Since I graduate from college (actually a little bit before that) I always felt like I was in between worlds. I had a lot of friends from the university that had very defined profiles and skill sets. Generally, they were either Developers (some of them very good coders) or they were oriented towards networking and systems administration (many of them literally hated programming).1
Nowadays, I still feel like a hybrid between the Sysadmin and Software Developer. Even though now I am "Software Architect" in a software development department, I really do a lot of stuff that is related to the operations part. As my team generally defines the best practices and the technology to use company-wise, It is crucial for us to be well versed in sysadmin tasks.
As I mentioned above, my team has to define/develop many of the technologies that the other development teams use, that includes SCM procedures tools, integration technologies, application servers, shared libraries, development environments, common functionality libraries and so on. As you see, many of these activities require a lot of interaction with operations people. So, we generally end up working, or at least talking, with the operations crew much more frequently that the common Software Developer. Sometimes, we even have to perform "operation's" activities on our development environment first, and then send a "How-to" manual to the operation people to perform.
As is common in many enterprises, Operations is clearly separated from Development and from QA. Moreover, QA is also split in two different teams: the "Technical QA" which "belongs" to Operations and the "Functional QA" which belongs to Software Development department 2. So, my company is no different from a common enterprise, both areas have different agendas and they both claim to be "aligned" with the "strategic objectives" of the business. However, when it comes to get a new application to production (which includes getting the hardware, testing, preparing the environments, and other related task) or simply releasing a new version of an already existing application into production, all the process (even in our development department) are either manual, duplicated or extremely tedious. And generally a combination of all of them.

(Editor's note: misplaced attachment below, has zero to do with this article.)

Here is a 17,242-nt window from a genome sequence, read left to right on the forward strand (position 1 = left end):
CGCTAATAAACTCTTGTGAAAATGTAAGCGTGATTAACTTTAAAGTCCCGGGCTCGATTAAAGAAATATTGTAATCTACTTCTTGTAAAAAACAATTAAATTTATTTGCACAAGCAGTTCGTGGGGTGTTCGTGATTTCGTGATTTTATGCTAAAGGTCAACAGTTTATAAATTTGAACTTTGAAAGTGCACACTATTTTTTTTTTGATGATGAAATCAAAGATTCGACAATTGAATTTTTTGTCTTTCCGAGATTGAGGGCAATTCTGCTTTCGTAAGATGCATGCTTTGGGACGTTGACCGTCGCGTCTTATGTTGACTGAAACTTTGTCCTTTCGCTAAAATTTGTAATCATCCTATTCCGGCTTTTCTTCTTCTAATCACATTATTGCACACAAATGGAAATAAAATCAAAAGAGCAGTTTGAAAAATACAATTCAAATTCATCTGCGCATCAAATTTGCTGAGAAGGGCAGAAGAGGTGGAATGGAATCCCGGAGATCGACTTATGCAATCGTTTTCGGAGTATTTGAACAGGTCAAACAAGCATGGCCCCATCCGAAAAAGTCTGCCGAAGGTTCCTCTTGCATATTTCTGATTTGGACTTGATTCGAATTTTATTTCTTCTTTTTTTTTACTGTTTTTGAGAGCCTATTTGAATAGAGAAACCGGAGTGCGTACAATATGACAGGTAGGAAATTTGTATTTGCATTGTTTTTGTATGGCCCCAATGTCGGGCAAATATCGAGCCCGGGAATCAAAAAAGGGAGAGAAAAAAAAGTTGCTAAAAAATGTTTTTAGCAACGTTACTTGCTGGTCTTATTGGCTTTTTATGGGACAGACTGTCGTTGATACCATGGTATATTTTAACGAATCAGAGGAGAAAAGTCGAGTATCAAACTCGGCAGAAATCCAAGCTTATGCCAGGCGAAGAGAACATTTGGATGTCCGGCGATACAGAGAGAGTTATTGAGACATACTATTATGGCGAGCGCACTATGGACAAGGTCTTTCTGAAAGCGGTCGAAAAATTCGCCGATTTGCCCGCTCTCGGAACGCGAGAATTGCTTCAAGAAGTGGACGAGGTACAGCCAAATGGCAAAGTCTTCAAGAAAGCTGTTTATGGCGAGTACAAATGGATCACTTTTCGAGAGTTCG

Currently, we are in the process of improving our Software Development Methodology. I am in charge of the SCM process definition, but only for the dev team. But this is no easy task, given the broad scope of the process and that we are basically in diapers when referring to CM. Some could think that this is a great opportunity for us to automate and improve these process, including Release Management and Build Engineering (namely, continuous integration, unit testing and other industry best practices). However, although we certainly would do better if we apply this to our processes, at the end, we would hit operations' "wall" nevertheless.